Sam Altman’s Manifest Destiny

One balmy May evening, thirty of Silicon Valley’s top entrepreneurs gathered in a private room at the Berlinetta Lounge, in San Francisco. Paul Graham considered the founders of Instacart, DoorDash, Docker, and Stripe, in their hoodies and black jeans, and said, “This is Silicon Valley, right here.” All the founders were graduates of Y Combinator, the startup “accelerator” that Graham co-founded: a three-month boot camp, run twice a year, in how to become a “unicorn”—Valleyspeak for a billion-dollar company. Thirteen thousand fledgling software companies applied to Y Combinator this year, and two hundred and forty were accepted, making it more than twice as hard to get into as Stanford University. After graduating thirteen hundred startups, YC now boasts the power—and the peculiarities—of an island nation.

At the noisy end of the room, Graham was cheerfully encouraging improbable schemes. At the quiet end, Sam Altman was absorbed in private calculations. When founders came over to talk, he’d train his green eyes on them, listen to their propositions, then crisply observe, “What everyone gets wrong about that is . . .” In 2014, Graham chose Altman—who, at thirty-one, is twenty years his junior—to succeed him as Y Combinator’s president. The two men share a close friendship, a religious zeal for YC, and an inexplicable fondness for cargo shorts. But, where Graham proposes, Altman disposes. At Graham’s table, he and others discussed how to stop Donald Trump, then decided to reach out to an affiliated expert: Chris Lehane, a former White House lawyer now at the YC company Airbnb. Altman declared, “The best idea seems to be just to support Hillary.”

At a hundred and thirty pounds, Altman is poised as a clothespin, fierce as a horned owl. Even in a Valley that worships productivity, he is an outlier, plowing through e-mails and meetings as if strapped to a time bomb, his unblinking stare speeding up colleagues until they sound like chipmunks. Though he is given to gee-whizzery about anything “super awesome”—Small amounts of radiation are actually good for you! It’s called radiation hormesis!—he has scant interest in the specifics of the apps that many YC companies produce; what intrigues him is their potential effect on the world. To determine that, he’ll upload all he needs to know about, say, urban planning or nuclear fusion. Patrick Collison, the C.E.O. of the electronic-payments company Stripe, likened Altman’s brain to the claw machine on a carnival midway: “It roams around but has the ability to plunge very deep when necessary.”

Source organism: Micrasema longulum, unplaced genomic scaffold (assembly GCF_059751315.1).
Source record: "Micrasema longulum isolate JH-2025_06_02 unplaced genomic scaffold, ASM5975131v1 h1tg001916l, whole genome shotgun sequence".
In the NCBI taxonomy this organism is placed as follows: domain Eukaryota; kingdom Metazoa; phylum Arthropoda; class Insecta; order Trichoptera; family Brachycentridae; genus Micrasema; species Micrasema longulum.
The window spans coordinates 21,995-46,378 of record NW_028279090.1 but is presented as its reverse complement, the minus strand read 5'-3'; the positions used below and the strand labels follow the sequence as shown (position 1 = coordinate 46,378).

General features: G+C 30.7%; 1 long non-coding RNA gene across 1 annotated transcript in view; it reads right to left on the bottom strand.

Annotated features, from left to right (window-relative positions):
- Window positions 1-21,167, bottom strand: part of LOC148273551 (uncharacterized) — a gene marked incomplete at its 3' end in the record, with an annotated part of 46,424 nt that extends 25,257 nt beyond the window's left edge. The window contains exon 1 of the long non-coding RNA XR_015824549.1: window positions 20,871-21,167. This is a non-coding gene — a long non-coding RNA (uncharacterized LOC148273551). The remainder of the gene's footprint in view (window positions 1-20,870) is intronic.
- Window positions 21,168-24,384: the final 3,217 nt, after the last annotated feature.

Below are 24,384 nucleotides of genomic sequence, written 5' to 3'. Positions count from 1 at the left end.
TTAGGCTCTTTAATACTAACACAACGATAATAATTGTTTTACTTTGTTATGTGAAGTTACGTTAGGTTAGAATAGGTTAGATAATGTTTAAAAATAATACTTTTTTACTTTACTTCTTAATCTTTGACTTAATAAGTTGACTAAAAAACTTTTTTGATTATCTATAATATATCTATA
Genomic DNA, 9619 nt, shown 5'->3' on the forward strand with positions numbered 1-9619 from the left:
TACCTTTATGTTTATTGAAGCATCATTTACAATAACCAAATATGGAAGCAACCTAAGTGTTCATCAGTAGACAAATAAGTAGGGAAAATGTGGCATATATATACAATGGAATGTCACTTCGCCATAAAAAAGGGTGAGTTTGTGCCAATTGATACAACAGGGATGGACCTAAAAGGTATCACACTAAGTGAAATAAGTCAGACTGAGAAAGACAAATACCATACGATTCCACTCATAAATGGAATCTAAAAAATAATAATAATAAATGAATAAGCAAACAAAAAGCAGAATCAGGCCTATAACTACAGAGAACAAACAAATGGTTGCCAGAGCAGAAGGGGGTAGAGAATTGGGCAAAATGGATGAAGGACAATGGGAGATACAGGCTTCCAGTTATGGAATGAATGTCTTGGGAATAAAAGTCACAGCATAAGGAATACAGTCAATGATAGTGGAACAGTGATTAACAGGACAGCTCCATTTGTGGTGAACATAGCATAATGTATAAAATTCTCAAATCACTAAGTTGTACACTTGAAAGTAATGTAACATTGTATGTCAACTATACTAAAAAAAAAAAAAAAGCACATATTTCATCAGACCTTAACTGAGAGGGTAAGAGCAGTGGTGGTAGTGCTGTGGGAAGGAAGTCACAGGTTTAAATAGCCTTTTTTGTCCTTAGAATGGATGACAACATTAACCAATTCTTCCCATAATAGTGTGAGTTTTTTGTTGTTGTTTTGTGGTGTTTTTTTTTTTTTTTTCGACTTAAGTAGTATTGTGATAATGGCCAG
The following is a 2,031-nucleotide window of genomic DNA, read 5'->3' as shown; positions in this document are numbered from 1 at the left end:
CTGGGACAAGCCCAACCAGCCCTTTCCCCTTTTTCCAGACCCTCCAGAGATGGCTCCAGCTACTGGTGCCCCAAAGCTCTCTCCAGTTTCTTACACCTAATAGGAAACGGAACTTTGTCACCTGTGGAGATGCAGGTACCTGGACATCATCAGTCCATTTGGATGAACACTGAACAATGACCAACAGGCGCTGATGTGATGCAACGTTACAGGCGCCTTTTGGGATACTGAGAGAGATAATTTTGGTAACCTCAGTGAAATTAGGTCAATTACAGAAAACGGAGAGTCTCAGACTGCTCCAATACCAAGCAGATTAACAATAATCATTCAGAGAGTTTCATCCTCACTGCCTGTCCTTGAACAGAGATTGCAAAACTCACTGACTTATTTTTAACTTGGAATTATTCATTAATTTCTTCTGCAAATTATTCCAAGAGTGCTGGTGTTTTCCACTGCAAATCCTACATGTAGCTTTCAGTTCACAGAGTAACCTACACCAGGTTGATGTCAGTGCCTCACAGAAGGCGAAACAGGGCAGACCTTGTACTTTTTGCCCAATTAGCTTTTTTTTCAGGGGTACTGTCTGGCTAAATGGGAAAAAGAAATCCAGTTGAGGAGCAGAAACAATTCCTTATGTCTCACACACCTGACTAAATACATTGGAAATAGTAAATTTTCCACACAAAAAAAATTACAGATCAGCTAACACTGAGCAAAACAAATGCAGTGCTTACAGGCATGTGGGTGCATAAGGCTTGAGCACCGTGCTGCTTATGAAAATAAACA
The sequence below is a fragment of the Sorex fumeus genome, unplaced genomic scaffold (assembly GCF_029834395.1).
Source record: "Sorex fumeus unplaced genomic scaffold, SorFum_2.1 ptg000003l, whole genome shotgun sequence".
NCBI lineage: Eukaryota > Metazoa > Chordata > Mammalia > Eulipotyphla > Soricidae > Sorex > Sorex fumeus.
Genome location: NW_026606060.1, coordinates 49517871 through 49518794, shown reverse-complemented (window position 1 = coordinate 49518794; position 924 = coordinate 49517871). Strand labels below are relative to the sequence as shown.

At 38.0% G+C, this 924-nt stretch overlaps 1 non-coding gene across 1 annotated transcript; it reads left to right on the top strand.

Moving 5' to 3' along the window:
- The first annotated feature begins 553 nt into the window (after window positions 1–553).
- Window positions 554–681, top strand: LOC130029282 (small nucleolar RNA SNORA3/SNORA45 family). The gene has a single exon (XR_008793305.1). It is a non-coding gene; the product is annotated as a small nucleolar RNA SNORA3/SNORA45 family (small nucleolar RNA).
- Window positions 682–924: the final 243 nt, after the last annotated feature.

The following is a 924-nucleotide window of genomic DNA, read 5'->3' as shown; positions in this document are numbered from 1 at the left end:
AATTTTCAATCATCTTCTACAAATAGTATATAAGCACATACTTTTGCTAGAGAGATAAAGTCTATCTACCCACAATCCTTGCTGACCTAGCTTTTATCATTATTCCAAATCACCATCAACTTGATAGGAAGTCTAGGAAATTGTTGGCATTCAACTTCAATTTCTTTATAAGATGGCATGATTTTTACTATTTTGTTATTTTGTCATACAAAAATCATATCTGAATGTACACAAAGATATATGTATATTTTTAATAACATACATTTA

A blogger recently asked Altman, “How has having Asperger’s helped and hurt you?” Altman told me, “I was, like, ‘Fuck you, I don’t have Asperger’s!’ But then I thought, I can see why he thinks I do. I sit in weird ways”—he folds up like a busted umbrella—“I have narrow interests in technology, I have no patience for things I’m not interested in: parties, most people. When someone examines a photo and says, ‘Oh, he’s feeling this and this and this,’ all these subtle emotions, I look on with alien intrigue.” Altman’s great strengths are clarity of thought and an intuitive grasp of complex systems. His great weakness is his utter lack of interest in ineffective people, which unfortunately includes most of us. I found his assiduousness alarming at first, then gradually endearing. When I remarked, after a few long days together, that he never seemed to visit the men’s room, he said, “I will practice going to the bathroom more often so you humans don’t realize that I’m the A.I.”

When he took over YC, he inherited a budding colossus. The venture capitalist Chris Dixon told me, “They created the greatest business model of all time. For basically no money”— YC gives each company just a hundred and twenty thousand dollars, to cover expenses—“they get seven per cent of a lot of the best startups in Silicon Valley!” Collectively, YC companies are worth eighty billion dollars, a valuation that has grown seventeenfold in the past five years.

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